Temporary Total Disability Benefits
- If an injured employee is unable to return to work, he or she is eligible to receive Temporary Total Disability (TTD) benefits while recovering, which provides two-thirds of a worker’s average weekly wage pre-injury.
- TTD benefits are available for up to 400 weeks from the date of the injury. For those injuries that are classified as catastrophic injuries under the WCA, TTD benefits are available as long as the injured employee is medically unable to work.
- For injuries that occurred after July 1, 2019, the maximum TTD benefits are $675 per week, and the minimum TTD benefits are $50 per week or the employee’s average weekly wage if it is less than $50.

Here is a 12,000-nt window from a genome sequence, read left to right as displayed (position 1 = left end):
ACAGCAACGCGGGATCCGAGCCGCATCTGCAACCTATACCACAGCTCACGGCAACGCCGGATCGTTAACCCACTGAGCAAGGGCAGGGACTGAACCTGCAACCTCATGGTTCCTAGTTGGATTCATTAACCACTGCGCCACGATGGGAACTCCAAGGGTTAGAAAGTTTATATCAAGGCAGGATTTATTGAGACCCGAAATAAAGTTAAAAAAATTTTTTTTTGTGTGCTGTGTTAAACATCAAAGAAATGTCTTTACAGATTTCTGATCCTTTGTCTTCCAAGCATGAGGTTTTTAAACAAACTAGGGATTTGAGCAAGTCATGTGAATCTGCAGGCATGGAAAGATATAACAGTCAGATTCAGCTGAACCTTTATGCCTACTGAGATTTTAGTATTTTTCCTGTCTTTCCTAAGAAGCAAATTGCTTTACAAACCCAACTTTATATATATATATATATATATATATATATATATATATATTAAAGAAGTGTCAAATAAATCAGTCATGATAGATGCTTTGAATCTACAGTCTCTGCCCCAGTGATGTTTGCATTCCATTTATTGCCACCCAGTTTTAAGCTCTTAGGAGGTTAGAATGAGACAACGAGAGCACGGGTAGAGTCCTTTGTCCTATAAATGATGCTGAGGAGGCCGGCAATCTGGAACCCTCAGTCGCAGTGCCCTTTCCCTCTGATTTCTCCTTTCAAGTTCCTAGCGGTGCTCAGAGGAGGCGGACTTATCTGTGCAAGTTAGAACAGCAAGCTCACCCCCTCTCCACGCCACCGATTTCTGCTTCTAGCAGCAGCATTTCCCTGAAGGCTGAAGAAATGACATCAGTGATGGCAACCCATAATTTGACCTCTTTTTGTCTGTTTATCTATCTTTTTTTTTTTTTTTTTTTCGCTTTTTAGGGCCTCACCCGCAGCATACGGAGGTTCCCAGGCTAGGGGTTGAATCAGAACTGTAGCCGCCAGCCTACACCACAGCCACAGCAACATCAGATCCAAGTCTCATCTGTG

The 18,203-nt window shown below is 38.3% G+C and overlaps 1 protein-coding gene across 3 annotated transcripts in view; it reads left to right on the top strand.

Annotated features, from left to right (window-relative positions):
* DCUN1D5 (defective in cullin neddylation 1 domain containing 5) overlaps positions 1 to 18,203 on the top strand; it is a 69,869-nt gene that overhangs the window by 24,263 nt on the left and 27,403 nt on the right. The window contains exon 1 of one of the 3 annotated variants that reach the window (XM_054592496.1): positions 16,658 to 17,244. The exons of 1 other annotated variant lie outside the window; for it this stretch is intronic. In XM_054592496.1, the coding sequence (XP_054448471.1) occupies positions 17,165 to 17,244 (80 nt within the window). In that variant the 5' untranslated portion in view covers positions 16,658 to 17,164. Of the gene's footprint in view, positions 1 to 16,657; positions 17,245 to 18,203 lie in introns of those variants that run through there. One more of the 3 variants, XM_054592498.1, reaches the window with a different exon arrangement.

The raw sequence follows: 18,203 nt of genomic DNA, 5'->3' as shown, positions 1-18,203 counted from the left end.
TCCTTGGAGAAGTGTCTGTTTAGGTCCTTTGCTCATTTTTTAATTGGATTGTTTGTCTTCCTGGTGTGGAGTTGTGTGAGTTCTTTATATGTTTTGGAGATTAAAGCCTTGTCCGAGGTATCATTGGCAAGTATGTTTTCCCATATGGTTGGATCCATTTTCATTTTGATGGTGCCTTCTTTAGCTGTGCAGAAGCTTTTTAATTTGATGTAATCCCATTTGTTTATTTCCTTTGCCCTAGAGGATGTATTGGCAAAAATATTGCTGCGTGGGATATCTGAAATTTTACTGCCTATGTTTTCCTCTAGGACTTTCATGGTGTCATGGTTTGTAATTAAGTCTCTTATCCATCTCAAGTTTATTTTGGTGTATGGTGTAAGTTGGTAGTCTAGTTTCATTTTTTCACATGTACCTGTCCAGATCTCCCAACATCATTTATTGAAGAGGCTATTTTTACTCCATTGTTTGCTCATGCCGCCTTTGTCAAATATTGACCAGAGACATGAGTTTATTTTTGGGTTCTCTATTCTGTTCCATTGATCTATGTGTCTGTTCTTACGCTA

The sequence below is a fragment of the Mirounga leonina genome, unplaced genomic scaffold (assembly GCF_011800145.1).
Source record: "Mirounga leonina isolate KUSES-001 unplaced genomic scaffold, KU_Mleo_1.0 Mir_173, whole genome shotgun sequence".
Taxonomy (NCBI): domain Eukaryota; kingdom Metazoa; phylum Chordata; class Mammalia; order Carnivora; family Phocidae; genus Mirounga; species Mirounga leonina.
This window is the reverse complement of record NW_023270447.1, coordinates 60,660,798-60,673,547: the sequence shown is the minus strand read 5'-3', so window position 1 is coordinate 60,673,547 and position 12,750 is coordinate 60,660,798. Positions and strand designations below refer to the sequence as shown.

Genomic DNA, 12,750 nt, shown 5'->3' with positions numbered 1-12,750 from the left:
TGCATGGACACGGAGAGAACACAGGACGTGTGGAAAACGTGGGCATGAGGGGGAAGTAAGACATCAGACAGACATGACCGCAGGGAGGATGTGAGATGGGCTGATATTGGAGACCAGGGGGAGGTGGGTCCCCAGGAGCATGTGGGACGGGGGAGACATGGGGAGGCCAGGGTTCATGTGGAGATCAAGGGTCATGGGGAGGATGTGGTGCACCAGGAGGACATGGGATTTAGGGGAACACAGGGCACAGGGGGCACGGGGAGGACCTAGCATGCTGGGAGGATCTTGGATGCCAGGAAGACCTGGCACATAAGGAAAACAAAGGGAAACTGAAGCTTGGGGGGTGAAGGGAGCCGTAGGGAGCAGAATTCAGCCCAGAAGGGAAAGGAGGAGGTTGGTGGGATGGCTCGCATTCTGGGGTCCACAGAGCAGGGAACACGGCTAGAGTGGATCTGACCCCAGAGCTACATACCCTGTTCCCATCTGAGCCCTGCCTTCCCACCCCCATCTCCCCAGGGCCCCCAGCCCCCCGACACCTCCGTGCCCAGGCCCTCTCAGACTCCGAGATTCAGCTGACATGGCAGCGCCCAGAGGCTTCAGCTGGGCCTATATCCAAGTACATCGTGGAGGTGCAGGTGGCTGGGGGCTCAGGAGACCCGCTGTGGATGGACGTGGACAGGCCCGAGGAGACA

Temporary Partial Disability Benefits
- An injured employee may be able to return to work while recovering in a partial or limited capacity. If the employee works fewer hours or receives lower wages during this time, he or she may be eligible for Temporary Partial Disability (TPD) benefits. TPD benefits provide two-thirds of the difference between a worker’s pre- and post-injury average weekly wage.
- TPD benefits are available for up to 350 weeks from the date of the injury.
- For injuries that occurred after July 1, 2019, the maximum TPD benefits are $450 per week.
Permanent Partial Disability Benefits
- If an injured employee recovers from an injury but has a permanent partial impairment, he or she may be eligible for Permanent Partial Disability (PPD) benefits, which provides two-thirds of a worker’s average weekly wage pre-injury.